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Linguistic choices vs. probabilities – how much and what can linguistic theory explain?

TitleLinguistic choices vs. probabilities – how much and what can linguistic theory explain?
Publication TypeBook Chapter
Year of Publication2009
AuthorsArppe, A
EditorWinkler, S
Series EditorFeatherston, S, Winkler, S
Book TitleThe Fruits of Empirical Linguistics: Process
PublisherWalter de Gruyter
ISBN3110213389, 9783110213386

A question of general theoretical interest in linguistics is what is the relationship between naturally produced language, evident in e.g. corpora, and the posited underlying language system that governs such usage. This concerns on the one hand the use and choice among lexical and structural alternatives in language, and on the other the underlying explanatory factors, following some theory representing language as a cohesive system. A subsequent subservient methodological challenge is how this can be modeled using appropriate statistical methods. The associated question of general theoretical import is to what extent we can describe the observed usage and the variation it contains in terms of the selected analytical features that conventional linguistic theory incorporates and works upon. The practical purpose of this paper is to present a case study elucidating how multivariate statistical models can be interpreted to shed light on these questions, focusing on a set of near-synonyms as the particular type of linguistic alternation. With multivariate modeling, I mean two distinct things. Firstly, I imply the use of multiple linguistic variables from a range of analytical levels and categories, instead of only one or two, in order to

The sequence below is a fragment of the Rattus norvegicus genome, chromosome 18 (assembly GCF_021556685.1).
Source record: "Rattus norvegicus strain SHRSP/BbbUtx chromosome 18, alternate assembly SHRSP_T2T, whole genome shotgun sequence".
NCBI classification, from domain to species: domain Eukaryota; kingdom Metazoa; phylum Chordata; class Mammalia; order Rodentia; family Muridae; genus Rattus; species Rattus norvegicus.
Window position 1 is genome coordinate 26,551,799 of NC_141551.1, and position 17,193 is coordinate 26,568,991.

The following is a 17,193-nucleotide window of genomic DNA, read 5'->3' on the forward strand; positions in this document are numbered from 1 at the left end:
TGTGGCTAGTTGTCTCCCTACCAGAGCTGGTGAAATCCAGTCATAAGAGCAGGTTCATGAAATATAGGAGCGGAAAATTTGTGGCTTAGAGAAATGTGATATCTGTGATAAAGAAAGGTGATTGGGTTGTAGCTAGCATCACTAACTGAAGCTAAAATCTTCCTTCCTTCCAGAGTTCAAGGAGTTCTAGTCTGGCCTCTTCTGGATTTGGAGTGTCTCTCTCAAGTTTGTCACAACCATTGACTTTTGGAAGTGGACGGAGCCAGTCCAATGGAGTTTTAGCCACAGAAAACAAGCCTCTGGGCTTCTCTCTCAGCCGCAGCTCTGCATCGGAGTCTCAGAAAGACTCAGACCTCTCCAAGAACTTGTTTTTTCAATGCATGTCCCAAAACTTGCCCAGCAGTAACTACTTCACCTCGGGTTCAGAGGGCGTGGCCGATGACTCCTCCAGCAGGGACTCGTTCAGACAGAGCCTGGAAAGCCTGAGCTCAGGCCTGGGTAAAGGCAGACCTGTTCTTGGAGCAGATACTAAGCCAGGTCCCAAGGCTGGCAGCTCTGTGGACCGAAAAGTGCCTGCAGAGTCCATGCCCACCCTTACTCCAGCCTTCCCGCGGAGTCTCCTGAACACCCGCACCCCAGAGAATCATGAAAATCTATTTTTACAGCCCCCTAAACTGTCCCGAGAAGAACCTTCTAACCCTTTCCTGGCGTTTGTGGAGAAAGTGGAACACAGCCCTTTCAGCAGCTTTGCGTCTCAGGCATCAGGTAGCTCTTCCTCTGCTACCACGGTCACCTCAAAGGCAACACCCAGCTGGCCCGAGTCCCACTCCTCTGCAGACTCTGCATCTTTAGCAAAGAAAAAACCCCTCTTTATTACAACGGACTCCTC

study and explain some linguistic phenomenon. Secondly, I mean with this term the use of multivariate statistical methods such as polytomous logistic regression. In the following introduction, I will first present research demonstrating that one and the same linguistic phenomenon can be associated with, and appear to be explainable in terms of a wide range of different variables from various levels of linguistic analysis.
Next, I will note research indicating that satisfactory explanations of such linguistic phenomena requires mult ivariate (mult icausal) models, i.e. the incorporat ion of all of these variables at the same time in the analysis. This leads us to the final and central question of how much of the phenomena we can in the end account for with the fullest set of explanatory variables available to us in current linguistic analysis.